AUSTRALIAN wool prices met stronger resistance from buyers this week, leading to general discounts of 50-90 cents a kilogram across all categories.
The AWEX Eastern Market Indicator fell 54 cents to 2013c/kg clean, the largest fall in the EMI since it lost 62 cents in July this year.
With buyers concerned about current price affordability, volumes and qualities available, brokers passed in 14.1 percent of the 32,985 bales offered, 2645 fewer than last week.
The discounting occurred despite the EMI in $US falling 39 cents to US1461c/kg. Australian Wool Innovation said this shift was well and truly to buyers’ advantage.
AWEX senior market analyst Lionel Plunkett said wool was sold in Melbourne in an unusual pattern this week — on Tuesday and Wednesday — due to a Friday public holiday celebrating the AFL Grand Final. This meant Melbourne opened proceedings, selling in isolation on Tuesday.
“The market opened with discounts from the opening lot.
“Prices continued to fall as the sale progressed, as buyers became increasingly selective with their purchases,” he said.
Sydney and Fremantle resumed sales on Wednesday and quickly realised the losses experienced in Melbourne, then further price reductions were felt in all three centres,” Mr Plunkett said.
“The Western region was the hardest hit, resulting in the western indicator falling by 74 cents for the day.
“Sydney recorded more losses on the final day, Fremantle however, managed to steady, even recording small price increases in selected microns,” he said.
“By the end of the series, prices had fallen by 50 to 90 cents when compared to the previous week, with the losses felt across all microns.”
Mr Plunkett said the skirting market suffered similar corrections to the fleece.
“Prices generally fell by 60 to 80 cents, wools carrying more than 4pc vegetable matter most affected by the falling market.”
Crossbred wools also lost ground for the week – generally 20-430 cents — but not to the same extent as their Merino cousins, he said.
“The oddment sector was the poorest performer for the week.
“A limited selection struggled to attract buyer support and prices were generally discounted by over 100 cents.”
Prices succumb to price resistance
Australian Wool Innovation’s weekly market report said wool auction prices finally succumbed this week to the price resistance that has been simmering for a fortnight.
“All wool types and descriptions on offer were adversely affected to varying degrees, but it was the carding sector that was hardest hit bearing in mind though that all wools broader than 18.5 micron are coming off the strongest spring levels seen.”
AWI said the lower EMI in $US terms was the lowest the indicator has been since the second week of May.
“Not only were the $US users advantaged, the Chinese Yuan equivalent indicator was 2.6pc lower, but it was those manufacturers using the Euro who extracted the most discount as that indicator was 3.15pc lower across all wools.”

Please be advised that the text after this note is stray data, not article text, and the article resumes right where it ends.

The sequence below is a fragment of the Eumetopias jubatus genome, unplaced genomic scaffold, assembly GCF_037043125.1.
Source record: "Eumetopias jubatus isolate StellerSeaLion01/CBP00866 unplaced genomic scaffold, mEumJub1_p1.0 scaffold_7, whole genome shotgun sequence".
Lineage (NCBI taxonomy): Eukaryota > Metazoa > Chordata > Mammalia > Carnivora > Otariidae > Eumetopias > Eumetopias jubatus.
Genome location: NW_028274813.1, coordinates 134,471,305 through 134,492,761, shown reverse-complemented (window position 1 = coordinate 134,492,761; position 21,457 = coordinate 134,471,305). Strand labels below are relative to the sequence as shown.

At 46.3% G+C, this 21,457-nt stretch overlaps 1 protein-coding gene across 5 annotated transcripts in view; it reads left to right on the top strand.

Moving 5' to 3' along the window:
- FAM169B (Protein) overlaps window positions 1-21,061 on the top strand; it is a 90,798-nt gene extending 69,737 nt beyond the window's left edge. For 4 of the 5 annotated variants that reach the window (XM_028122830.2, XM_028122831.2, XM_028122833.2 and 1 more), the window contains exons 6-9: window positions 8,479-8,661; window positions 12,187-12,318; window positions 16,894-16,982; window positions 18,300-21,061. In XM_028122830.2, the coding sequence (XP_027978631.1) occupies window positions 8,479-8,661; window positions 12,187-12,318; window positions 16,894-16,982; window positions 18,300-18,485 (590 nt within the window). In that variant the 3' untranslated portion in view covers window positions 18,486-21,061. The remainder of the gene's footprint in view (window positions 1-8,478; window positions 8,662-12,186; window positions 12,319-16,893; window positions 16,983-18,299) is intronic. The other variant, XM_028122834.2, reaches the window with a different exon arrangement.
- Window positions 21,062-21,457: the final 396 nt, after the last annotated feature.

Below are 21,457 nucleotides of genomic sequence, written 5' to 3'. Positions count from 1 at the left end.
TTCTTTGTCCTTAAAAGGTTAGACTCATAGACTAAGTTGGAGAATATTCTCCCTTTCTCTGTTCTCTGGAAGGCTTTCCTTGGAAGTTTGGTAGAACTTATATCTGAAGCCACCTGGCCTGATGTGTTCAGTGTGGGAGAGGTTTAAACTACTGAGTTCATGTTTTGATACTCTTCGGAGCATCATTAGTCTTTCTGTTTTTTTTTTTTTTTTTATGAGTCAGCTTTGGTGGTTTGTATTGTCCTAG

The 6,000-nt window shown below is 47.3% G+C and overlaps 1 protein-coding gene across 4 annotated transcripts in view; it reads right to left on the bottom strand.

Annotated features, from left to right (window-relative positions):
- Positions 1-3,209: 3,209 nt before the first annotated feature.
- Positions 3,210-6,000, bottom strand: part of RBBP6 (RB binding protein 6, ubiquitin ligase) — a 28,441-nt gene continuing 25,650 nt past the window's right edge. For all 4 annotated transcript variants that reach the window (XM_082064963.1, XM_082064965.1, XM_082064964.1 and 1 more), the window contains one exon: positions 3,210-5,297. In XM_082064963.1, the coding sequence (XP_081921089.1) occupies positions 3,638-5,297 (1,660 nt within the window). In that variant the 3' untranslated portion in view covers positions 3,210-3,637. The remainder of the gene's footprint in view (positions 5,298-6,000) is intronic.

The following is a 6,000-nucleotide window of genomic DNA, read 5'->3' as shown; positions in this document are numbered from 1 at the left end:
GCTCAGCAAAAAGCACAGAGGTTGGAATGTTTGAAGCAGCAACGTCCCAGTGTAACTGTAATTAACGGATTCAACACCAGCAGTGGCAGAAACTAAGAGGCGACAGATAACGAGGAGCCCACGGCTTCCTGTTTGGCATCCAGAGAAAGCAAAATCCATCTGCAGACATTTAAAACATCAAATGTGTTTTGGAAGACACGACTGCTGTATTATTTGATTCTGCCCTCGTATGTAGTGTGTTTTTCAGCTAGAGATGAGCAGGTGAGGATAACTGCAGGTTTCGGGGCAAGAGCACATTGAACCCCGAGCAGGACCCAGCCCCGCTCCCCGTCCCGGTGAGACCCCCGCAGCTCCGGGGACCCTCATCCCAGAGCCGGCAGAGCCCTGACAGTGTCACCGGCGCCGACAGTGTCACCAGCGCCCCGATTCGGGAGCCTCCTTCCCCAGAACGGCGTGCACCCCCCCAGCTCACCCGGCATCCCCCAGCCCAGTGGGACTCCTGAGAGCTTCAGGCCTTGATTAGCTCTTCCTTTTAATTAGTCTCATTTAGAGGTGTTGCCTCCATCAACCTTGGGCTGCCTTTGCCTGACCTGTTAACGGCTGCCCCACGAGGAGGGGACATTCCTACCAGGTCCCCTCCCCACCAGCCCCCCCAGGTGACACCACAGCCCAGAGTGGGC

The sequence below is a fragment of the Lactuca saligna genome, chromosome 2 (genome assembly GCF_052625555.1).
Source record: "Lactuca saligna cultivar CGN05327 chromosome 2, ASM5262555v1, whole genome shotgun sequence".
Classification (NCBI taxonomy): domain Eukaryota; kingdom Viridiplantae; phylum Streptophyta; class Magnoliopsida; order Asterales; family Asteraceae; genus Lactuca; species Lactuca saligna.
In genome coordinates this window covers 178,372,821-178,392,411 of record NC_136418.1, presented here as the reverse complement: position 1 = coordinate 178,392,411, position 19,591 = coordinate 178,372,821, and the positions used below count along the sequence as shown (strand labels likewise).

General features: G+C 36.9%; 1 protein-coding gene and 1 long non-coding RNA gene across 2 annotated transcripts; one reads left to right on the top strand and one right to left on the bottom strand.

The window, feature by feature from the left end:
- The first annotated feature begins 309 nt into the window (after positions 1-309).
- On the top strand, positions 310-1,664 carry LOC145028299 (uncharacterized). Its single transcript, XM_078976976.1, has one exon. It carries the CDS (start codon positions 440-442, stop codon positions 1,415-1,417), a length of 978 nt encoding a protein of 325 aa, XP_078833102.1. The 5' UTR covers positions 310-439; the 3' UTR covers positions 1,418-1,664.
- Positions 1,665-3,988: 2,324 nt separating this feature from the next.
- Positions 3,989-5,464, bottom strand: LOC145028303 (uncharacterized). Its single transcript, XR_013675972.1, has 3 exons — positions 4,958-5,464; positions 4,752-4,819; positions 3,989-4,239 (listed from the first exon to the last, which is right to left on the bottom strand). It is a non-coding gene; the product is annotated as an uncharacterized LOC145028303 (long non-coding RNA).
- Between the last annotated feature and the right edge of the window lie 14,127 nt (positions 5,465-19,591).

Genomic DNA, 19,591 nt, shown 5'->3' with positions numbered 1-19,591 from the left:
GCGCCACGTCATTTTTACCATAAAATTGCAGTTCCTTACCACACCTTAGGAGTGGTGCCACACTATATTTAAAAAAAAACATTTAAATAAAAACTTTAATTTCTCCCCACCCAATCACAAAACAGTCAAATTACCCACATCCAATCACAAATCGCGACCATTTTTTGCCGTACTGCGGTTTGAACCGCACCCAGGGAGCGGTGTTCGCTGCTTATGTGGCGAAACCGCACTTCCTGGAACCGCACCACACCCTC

AWI said the declining fortunes of the short term market are thought to have partly originated from local buyers here in Australia rather than wholly from overseas.
“The sentiment from off shore Chinese traders, agents, users and manufacturers was perhaps considered to be too negative, and therefore too much of a risk for the local buyers to keep backing the market speculatively.
“As such, a few of the largest local buyers appeared to simply step away from their normal purchasing behaviour and intensity,” AWI said.
“With such heavyweight buyers out of the major action, the inevitable cheaper market eventuated.”
AWI said European interest remains evident in the auction rooms and purchasing power is very strong on all better wools finer than 19 micron.
“Those European buyers surely must have enjoyed the lack of normal pressure being applied from the competition from other buying destinations, but additionally the exchange rate went their way.”
AWI said the offering in the designated superfine sale in Sydney suited the Italians in particular, as many clips of best top making and spinners wools were available.
“Of course, these Italian interests completely dominated the sale rooms on these types and their premium prices could not be matched or bettered.
“The question being posed for overseas mills as to what is the “right” price to pay has become a more urgent one to answer as each passing week sees no evidence of a surge in volume of wool becoming available, particularly Merino,” AWI said.
“Another key factor is declining quality within much of the selection.
“The clips from drought-affected zones have yields that are becoming increasingly harder to place into standard type contracts.”
AWI said with many users urgently needing raw material to run on their machines, the 6pc price reduction in $US terms over the past six weeks must surely see some of them ready or closer to executing some significant forward coverage.
AWI said some new orders will be necessary to stimulate activity for the substantially larger quantity of 42,546 bales being offered next week.
Click here to see this week’s AWEX Micron Price Guides.
Sources: AWEX, AWI.